In romantic religion, however, the will to action becomes paralyzed. “Man’s whole existence is transformed into longing—not into the longing for God, in which man, raising himself above the earth, overcomes his earthly solitude; nor into the powerful longing of the will which thirsts for deeds.” In fact, the whole realm of the ethical becomes problematic. In many passages, particularly those which deal with Paul, Baeck insists that faith not works, belief not law, are the decisive elements of Christianity. It is “the path that leads away from justice.” Belief supersedes ethics; faith and the feeling of having been saved replace the impulse and necessity of moral action. “Law” is abolished, and “commandment” becomes the unacceptable antithesis to “faith.”



The basic stance of the romantic is passivity. Morally, “he is the object of virtue and sin—not its producer, its subject.” Human life is held in tension not between man’s striving for the fulfillment of ethical goals and his recurrent failure to achieve them (as in Judaism), but rather between original sin and election. Both of these are outside man’s power, the one inhering through birth, the other a gift of the grace of God. Even man’s “faith cannot be won, but only be given by grace.” This faith itself is evidence of man’s helplessness: “The salvation that comes through faith is in no sense earned, but wholly received.”

With telling force Baeck quotes Luther on this, as on many other points, showing not merely the continuity of the romantic position over the centuries, but its “pure” form; “velut paralyticum [as one paralyzed], man should wait for salvation and faith.” The grace of God, wholly unearned, wholly beyond the will and act of man, displaces the notion of God’s commandment. (In Judaism, on the other hand, faith and law are fused: “The world of Judaism is to be found only where faith has its commandment, and the commandment its faith.”)

The consequences of the romantic position are far-reaching, not only for the individual but for society as a whole. Civilization or forces which aim at active participation in history can enter, at best, a most uneasy alliance with romantic religion and more often find themselves struggling against it. Not only does romantic religion become “redemption from the will”; ultimately, it promotes “a faith in redemption from the world and its demands.” It does not develop, as does Judaism, “trust in the world or, to be more precise, the assurance of reconciliation.”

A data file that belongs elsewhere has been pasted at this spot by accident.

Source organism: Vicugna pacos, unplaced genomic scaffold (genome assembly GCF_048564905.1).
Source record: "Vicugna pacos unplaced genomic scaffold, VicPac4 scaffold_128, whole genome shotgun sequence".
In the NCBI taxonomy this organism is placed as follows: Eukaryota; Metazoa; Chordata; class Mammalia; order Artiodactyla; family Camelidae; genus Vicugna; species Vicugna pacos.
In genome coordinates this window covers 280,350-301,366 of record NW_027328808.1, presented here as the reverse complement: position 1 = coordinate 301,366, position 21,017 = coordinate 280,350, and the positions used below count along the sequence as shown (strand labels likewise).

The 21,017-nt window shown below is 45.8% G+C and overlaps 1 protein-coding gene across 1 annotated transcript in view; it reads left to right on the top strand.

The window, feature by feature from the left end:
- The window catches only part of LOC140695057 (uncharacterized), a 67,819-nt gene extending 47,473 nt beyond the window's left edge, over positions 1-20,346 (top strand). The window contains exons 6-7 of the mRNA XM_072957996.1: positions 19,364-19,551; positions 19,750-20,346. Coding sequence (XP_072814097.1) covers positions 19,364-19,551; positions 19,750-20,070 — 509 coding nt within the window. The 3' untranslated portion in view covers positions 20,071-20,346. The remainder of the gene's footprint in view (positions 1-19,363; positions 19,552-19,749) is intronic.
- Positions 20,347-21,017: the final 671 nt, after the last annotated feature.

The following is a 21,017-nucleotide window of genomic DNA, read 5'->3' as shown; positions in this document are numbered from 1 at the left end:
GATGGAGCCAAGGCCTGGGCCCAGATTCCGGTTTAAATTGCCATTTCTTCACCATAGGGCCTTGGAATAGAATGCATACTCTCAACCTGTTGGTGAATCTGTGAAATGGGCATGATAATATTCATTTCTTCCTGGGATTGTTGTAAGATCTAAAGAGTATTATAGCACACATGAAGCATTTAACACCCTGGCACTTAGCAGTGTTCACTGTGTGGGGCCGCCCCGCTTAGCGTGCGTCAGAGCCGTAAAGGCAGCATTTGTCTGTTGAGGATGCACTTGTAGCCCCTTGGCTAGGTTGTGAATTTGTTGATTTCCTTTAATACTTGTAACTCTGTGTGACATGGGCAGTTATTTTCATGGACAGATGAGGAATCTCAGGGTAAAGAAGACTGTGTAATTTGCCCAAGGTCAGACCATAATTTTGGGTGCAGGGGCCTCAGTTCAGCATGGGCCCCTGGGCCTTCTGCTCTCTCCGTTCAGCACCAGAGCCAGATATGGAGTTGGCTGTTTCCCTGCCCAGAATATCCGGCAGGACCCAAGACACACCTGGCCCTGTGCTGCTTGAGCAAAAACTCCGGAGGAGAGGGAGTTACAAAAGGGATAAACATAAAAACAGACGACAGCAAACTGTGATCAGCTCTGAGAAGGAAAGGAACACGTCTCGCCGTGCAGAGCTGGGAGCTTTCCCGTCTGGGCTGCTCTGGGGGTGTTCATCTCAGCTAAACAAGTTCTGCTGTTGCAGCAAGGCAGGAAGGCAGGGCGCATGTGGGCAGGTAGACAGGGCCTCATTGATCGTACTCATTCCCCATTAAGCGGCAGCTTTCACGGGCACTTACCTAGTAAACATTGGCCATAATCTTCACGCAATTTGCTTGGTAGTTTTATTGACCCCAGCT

Baeck describes the sacrament as the vessel in which the living experience, so indispensable to romantic religion, can be caught and preserved. Precisely because this is its nature, man again becomes merely the recipient, the object. “The sacrament is said to work . . . quite independently of the human will and of anything a person might contribute—working simply by happening, ex opere operato.” By contrast, the commandment given through revelation, which we find in Judaism, is inherently unfinished in form; one commandment begets the next. Commandment has in it not merely the notion of an immediate act to be performed but also, like the ethical task, points beyond itself.

Because Judaism and Christianity is a polemical work, Baeck’s main interest is to state a position, not to analyze or to weigh each point dispassionately. He draws sharp contrasts for the sake of clarity and, inevitably, the contrasts sometimes become too sharp. For example, Baeck relies almost exclusively on Paul and Luther for his image of Christianity. Lutheranism was, of course, his immediate environment. In a few passages, he acknowledges that Catholicism and Calvinist Protestantism at times modify the positions of Paul and Luther. (“Calvinism began to recognize more clearly that there is a liberating, ethical power in worldly work. . . .” “The human desire for deeds made its demands. . . . Through the sacrament of penance the [Catholic] Church made a place for it.”) Such statements, however, merely highlight the dilemma of romantic religion as it is torn between its commitment to the City of God and its task as a functioning power in the world. They do not reflect sufficiently, it would seem, the historic responsibilities which even Lutheranism assumed in the making of European life.

Had greater weight been given to the Catholic and non-Lutheran points of view, the intensity of the contrasts drawn would have been reduced. Certainly much of American Christian thought and practice differs from the image of Christianity as outlined by Baeck. Yet these are only small strictures on what is a most stimulating, profound book on the nature of Christianity and Judaism, which constitutes a major contribution to the continuing dialogue between two great systems of religious thought and practice.